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Book Tips - Imre Kertész

The Nobel Prize in Literature 2002 was awarded to Imre Kertész "for writing that upholds the fragile experience of the individual against the barbaric arbitrariness of history".

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Fatelessness (Sorstalanság)

... because now we know: The main thing was not to neglect oneself ...
/Yvonne Arras, Germany
This is a grim subject but a remarkable translation of a great novel. I read the novel and I thought this was a moving treatment. This is not about watching a victim. This is about a child so fully immersed in this world that he has moments of boredom or happiness or lucidity. There is a fully worked out philosophy of survival and therefore a contempt for those people beyond the laager who sensationalise it. This young man is displaced on leaving the several camps he passes through. He senses peoples disapproval or attempts to keep him at a distance in the outside world. The young man is remarkable. He wanted the reader to soberly witness the horrors at hand and keep our humanity. You realize how wrong 'Schindler's List' is and how wrong it is to write/film a subject that requires great sensitivity and inner steel. Surprised it was not more favourably reviewed.
/Lorna Markson, United Kingdom
Because Hulocaust books usually "tell you" what to feel or think. This one lets the reader free.
/Miklós Vámos, Hungary
Because it draws the image of a teenager being brought to Auschwitz. He sees everything from the point of view of a teenager; the descriptions are very good, the author manages to describe the absurdity of the situations.
/Rosa M. Pijuan, Spain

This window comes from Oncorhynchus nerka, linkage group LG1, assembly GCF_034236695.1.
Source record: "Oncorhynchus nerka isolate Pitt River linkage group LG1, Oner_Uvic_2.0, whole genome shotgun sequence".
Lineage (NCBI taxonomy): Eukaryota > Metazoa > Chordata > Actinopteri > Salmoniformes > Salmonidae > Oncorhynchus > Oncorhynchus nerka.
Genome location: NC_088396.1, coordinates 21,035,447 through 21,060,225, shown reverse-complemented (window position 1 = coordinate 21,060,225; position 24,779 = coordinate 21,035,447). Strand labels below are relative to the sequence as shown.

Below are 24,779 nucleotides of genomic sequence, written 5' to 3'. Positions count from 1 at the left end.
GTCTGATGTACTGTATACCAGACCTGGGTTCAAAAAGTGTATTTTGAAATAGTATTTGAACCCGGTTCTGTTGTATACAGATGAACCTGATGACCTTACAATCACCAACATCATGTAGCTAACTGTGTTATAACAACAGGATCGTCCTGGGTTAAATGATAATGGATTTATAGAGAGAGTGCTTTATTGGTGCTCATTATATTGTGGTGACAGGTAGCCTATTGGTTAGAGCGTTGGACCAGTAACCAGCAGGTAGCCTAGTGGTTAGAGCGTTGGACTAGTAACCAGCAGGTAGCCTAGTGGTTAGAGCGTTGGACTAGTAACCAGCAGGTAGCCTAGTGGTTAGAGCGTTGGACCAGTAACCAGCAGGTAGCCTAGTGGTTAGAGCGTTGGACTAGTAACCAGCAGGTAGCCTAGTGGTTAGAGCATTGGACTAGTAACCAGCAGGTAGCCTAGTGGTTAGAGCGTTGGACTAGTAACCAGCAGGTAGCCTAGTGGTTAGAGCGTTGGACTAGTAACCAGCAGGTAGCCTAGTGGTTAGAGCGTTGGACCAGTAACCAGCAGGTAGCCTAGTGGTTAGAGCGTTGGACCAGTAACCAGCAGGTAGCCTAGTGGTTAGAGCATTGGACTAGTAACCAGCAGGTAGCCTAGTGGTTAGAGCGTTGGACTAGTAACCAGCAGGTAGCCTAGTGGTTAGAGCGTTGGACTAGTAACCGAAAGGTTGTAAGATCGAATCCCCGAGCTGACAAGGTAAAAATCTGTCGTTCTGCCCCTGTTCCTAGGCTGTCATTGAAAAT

It's very good, you think about life a lot and you can feel the feelings they feel in a death camp. It is a very beautiful Holocaust book.
/Anna Lola, Hungary
The future generation will have to know that there was a historical period where all was absurd, where the humanity was denied. Imre Kertész wrote a beautiful beautiful book! Thanks to Kertész because he give me an important lesson about holocaust and human nature.
/Umberto Mancino, Italy

Kaddish for a Child Not Born (Kaddis a meg nem született gyermekért)

This is the most beautiful book written by Kertész Imre. It is almost a poem. This book is proofing that Kertész Imre is a novelist from aesthetical point of view. I think the novel named Faithless was a good exercise for him to write this novel. Unfortunately it has a sad end, although there is a point at the end of the book when the "novelist" realises that he is responsible not having children as he was always saying NO to have children. He is responsible that the child did not born. He realises that he was wrong saying NO.
/Bodó Kinga, Hungary
It's so two-faced, this book - it is alive and dead, funny and deeply sad, logical and strange - and it moved me to my very bones.
/Elisabeth, Netherlands
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MLA style: "Book Tips - Visitors Recommend". Nobel Media AB 2014. Web. 21 Oct 2017. <>